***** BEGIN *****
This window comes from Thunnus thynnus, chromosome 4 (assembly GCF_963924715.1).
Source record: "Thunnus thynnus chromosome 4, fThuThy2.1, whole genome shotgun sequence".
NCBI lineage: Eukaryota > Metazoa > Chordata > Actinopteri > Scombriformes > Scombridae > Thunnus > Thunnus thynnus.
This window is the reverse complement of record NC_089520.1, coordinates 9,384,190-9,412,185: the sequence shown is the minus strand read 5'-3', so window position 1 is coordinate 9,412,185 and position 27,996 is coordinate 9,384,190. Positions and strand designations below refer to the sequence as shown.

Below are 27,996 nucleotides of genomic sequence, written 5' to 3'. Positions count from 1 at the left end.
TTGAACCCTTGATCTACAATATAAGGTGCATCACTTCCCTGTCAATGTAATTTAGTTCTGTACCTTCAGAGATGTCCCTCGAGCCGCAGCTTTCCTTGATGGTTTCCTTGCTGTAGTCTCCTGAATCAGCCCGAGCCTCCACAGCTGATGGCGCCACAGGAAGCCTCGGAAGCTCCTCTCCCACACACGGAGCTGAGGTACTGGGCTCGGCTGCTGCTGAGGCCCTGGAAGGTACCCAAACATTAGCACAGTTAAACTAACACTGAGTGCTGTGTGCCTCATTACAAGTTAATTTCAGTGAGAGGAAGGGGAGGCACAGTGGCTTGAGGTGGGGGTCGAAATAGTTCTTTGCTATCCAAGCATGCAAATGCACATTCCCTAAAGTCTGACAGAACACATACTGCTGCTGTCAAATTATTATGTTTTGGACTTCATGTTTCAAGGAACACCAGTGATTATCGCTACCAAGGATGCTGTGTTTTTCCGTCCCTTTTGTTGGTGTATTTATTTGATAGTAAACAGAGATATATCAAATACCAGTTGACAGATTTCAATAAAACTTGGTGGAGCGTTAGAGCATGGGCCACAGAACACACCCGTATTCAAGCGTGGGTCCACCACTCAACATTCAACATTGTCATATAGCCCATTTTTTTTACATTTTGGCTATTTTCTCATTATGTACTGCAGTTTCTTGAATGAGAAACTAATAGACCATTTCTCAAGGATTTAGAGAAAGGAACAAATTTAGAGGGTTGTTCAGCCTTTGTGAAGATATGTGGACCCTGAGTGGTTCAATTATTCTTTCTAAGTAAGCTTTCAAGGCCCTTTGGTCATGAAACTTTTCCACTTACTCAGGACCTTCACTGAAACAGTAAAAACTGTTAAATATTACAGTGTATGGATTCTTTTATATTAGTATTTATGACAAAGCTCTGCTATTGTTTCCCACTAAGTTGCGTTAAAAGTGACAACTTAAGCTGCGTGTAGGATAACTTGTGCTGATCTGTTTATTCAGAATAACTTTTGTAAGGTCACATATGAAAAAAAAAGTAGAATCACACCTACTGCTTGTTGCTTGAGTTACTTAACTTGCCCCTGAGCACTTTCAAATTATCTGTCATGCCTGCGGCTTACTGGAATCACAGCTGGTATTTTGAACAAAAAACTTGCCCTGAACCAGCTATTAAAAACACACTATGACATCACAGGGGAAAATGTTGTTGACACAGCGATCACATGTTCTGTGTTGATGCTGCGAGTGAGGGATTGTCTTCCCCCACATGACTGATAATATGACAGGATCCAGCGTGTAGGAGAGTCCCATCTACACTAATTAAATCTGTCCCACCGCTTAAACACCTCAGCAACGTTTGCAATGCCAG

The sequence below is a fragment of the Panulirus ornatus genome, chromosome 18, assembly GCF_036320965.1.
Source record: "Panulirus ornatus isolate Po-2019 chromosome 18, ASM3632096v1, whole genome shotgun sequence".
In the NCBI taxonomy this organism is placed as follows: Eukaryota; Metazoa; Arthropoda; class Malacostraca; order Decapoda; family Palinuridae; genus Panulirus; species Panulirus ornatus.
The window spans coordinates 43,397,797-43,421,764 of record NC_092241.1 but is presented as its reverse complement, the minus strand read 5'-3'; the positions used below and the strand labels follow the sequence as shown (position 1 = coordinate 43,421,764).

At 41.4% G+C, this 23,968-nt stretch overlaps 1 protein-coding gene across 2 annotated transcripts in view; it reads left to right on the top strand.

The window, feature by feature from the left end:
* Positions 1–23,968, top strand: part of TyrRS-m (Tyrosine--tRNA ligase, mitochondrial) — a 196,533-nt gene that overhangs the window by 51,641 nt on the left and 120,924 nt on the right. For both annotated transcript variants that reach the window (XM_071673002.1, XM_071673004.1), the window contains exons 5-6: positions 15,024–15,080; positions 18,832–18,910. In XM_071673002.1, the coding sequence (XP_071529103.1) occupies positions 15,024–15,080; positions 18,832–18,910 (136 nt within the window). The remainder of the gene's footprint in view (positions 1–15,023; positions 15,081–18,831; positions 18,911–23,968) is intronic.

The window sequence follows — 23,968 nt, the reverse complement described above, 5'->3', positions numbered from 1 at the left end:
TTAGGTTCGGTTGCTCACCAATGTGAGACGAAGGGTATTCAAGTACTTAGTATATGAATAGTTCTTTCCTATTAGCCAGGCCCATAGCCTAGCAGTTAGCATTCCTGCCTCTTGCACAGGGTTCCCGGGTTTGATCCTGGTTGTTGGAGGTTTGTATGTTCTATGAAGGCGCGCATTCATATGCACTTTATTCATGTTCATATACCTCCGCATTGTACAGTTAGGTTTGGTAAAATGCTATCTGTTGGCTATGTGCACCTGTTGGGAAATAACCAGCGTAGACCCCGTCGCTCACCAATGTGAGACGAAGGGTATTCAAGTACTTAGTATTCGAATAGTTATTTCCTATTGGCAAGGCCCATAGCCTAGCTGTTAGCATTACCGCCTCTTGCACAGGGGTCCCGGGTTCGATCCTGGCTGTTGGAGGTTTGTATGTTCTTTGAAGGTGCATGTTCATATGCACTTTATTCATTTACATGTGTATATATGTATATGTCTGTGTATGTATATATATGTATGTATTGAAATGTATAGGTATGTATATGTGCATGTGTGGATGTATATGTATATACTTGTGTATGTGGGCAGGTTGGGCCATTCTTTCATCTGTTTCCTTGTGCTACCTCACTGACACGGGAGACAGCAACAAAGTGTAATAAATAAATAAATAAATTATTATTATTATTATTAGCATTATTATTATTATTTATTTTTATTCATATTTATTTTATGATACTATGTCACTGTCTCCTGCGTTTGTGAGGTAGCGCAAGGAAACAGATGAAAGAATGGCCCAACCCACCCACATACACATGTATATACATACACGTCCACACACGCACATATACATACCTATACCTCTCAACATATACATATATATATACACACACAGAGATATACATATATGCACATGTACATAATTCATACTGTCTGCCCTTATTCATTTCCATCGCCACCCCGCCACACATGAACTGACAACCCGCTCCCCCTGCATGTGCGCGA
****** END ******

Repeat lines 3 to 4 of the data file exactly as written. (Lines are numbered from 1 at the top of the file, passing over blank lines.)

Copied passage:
NCBI lineage: Eukaryota > Metazoa > Chordata > Actinopteri > Scombriformes > Scombridae > Thunnus > Thunnus thynnus.
This window is the reverse complement of record NC_089520.1, coordinates 9,384,190-9,412,185: the sequence shown is the minus strand read 5'-3', so window position 1 is coordinate 9,412,185 and position 27,996 is coordinate 9,384,190. Positions and strand designations below refer to the sequence as shown.